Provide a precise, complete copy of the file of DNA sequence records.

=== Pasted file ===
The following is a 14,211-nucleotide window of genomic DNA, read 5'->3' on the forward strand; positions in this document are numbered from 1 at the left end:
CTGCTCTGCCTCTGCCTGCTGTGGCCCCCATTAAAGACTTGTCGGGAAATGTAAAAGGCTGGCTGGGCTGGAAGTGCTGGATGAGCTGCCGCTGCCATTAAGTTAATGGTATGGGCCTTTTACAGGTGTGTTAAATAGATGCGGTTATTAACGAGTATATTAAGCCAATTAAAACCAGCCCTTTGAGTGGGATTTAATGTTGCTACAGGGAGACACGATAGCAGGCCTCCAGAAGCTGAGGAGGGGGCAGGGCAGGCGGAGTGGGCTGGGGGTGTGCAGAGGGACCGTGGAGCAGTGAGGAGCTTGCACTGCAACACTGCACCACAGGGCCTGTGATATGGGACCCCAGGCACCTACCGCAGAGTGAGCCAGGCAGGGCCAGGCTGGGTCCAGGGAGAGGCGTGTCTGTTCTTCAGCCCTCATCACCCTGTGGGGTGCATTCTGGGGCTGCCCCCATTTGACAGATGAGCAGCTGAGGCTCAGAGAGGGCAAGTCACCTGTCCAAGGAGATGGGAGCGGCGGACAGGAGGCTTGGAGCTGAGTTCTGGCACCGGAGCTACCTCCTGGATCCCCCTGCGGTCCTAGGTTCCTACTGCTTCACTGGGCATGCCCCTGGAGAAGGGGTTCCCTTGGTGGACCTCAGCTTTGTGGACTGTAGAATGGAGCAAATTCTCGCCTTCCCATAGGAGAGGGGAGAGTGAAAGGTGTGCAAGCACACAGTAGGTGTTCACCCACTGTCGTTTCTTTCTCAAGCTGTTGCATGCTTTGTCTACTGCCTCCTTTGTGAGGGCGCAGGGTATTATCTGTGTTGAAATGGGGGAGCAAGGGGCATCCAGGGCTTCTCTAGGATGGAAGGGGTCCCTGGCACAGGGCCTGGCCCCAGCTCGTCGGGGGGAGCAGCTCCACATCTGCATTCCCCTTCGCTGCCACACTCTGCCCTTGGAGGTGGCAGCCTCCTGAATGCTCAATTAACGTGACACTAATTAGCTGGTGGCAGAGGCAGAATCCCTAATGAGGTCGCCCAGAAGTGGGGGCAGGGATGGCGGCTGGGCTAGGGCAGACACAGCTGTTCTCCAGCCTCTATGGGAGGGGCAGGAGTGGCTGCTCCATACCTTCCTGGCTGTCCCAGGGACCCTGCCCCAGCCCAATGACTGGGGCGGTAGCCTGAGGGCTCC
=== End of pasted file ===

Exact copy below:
The following is a 14,211-nucleotide window of genomic DNA, read 5'->3' on the forward strand; positions in this document are numbered from 1 at the left end:
CTGCTCTGCCTCTGCCTGCTGTGGCCCCCATTAAAGACTTGTCGGGAAATGTAAAAGGCTGGCTGGGCTGGAAGTGCTGGATGAGCTGCCGCTGCCATTAAGTTAATGGTATGGGCCTTTTACAGGTGTGTTAAATAGATGCGGTTATTAACGAGTATATTAAGCCAATTAAAACCAGCCCTTTGAGTGGGATTTAATGTTGCTACAGGGAGACACGATAGCAGGCCTCCAGAAGCTGAGGAGGGGGCAGGGCAGGCGGAGTGGGCTGGGGGTGTGCAGAGGGACCGTGGAGCAGTGAGGAGCTTGCACTGCAACACTGCACCACAGGGCCTGTGATATGGGACCCCAGGCACCTACCGCAGAGTGAGCCAGGCAGGGCCAGGCTGGGTCCAGGGAGAGGCGTGTCTGTTCTTCAGCCCTCATCACCCTGTGGGGTGCATTCTGGGGCTGCCCCCATTTGACAGATGAGCAGCTGAGGCTCAGAGAGGGCAAGTCACCTGTCCAAGGAGATGGGAGCGGCGGACAGGAGGCTTGGAGCTGAGTTCTGGCACCGGAGCTACCTCCTGGATCCCCCTGCGGTCCTAGGTTCCTACTGCTTCACTGGGCATGCCCCTGGAGAAGGGGTTCCCTTGGTGGACCTCAGCTTTGTGGACTGTAGAATGGAGCAAATTCTCGCCTTCCCATAGGAGAGGGGAGAGTGAAAGGTGTGCAAGCACACAGTAGGTGTTCACCCACTGTCGTTTCTTTCTCAAGCTGTTGCATGCTTTGTCTACTGCCTCCTTTGTGAGGGCGCAGGGTATTATCTGTGTTGAAATGGGGGAGCAAGGGGCATCCAGGGCTTCTCTAGGATGGAAGGGGTCCCTGGCACAGGGCCTGGCCCCAGCTCGTCGGGGGGAGCAGCTCCACATCTGCATTCCCCTTCGCTGCCACACTCTGCCCTTGGAGGTGGCAGCCTCCTGAATGCTCAATTAACGTGACACTAATTAGCTGGTGGCAGAGGCAGAATCCCTAATGAGGTCGCCCAGAAGTGGGGGCAGGGATGGCGGCTGGGCTAGGGCAGACACAGCTGTTCTCCAGCCTCTATGGGAGGGGCAGGAGTGGCTGCTCCATACCTTCCTGGCTGTCCCAGGGACCCTGCCCCAGCCCAATGACTGGGGCGGTAGCCTGAGGGCTCC